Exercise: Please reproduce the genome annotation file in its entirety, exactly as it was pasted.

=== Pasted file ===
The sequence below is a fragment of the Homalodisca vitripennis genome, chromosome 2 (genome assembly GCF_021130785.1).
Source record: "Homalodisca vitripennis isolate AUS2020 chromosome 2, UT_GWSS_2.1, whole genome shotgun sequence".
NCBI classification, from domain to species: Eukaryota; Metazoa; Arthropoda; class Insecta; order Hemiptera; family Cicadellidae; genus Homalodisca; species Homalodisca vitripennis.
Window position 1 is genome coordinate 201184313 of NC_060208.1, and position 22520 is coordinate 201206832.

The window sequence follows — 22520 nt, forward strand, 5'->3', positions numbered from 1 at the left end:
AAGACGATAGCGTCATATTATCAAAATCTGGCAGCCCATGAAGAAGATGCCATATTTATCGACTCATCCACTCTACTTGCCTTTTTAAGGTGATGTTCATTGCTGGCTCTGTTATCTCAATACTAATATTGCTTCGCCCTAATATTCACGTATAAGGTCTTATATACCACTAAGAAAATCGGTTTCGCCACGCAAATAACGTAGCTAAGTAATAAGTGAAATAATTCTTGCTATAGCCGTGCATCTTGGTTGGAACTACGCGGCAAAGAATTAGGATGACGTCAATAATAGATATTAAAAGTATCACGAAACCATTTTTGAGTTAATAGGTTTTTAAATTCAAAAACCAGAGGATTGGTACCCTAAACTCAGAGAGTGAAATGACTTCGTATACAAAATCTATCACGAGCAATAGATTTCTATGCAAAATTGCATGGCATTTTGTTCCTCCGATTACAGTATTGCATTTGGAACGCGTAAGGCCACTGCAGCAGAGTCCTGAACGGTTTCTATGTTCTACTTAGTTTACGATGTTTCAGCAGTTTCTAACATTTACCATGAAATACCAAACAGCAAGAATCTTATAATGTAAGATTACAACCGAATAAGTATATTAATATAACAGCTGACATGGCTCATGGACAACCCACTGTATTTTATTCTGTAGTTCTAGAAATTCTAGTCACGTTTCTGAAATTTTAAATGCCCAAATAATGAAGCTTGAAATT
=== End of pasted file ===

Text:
The sequence below is a fragment of the Homalodisca vitripennis genome, chromosome 2 (genome assembly GCF_021130785.1).
Source record: "Homalodisca vitripennis isolate AUS2020 chromosome 2, UT_GWSS_2.1, whole genome shotgun sequence".
NCBI classification, from domain to species: Eukaryota; Metazoa; Arthropoda; class Insecta; order Hemiptera; family Cicadellidae; genus Homalodisca; species Homalodisca vitripennis.
Window position 1 is genome coordinate 201184313 of NC_060208.1, and position 22520 is coordinate 201206832.

The window sequence follows — 22520 nt, forward strand, 5'->3', positions numbered from 1 at the left end:
AAGACGATAGCGTCATATTATCAAAATCTGGCAGCCCATGAAGAAGATGCCATATTTATCGACTCATCCACTCTACTTGCCTTTTTAAGGTGATGTTCATTGCTGGCTCTGTTATCTCAATACTAATATTGCTTCGCCCTAATATTCACGTATAAGGTCTTATATACCACTAAGAAAATCGGTTTCGCCACGCAAATAACGTAGCTAAGTAATAAGTGAAATAATTCTTGCTATAGCCGTGCATCTTGGTTGGAACTACGCGGCAAAGAATTAGGATGACGTCAATAATAGATATTAAAAGTATCACGAAACCATTTTTGAGTTAATAGGTTTTTAAATTCAAAAACCAGAGGATTGGTACCCTAAACTCAGAGAGTGAAATGACTTCGTATACAAAATCTATCACGAGCAATAGATTTCTATGCAAAATTGCATGGCATTTTGTTCCTCCGATTACAGTATTGCATTTGGAACGCGTAAGGCCACTGCAGCAGAGTCCTGAACGGTTTCTATGTTCTACTTAGTTTACGATGTTTCAGCAGTTTCTAACATTTACCATGAAATACCAAACAGCAAGAATCTTATAATGTAAGATTACAACCGAATAAGTATATTAATATAACAGCTGACATGGCTCATGGACAACCCACTGTATTTTATTCTGTAGTTCTAGAAATTCTAGTCACGTTTCTGAAATTTTAAATGCCCAAATAATGAAGCTTGAAATT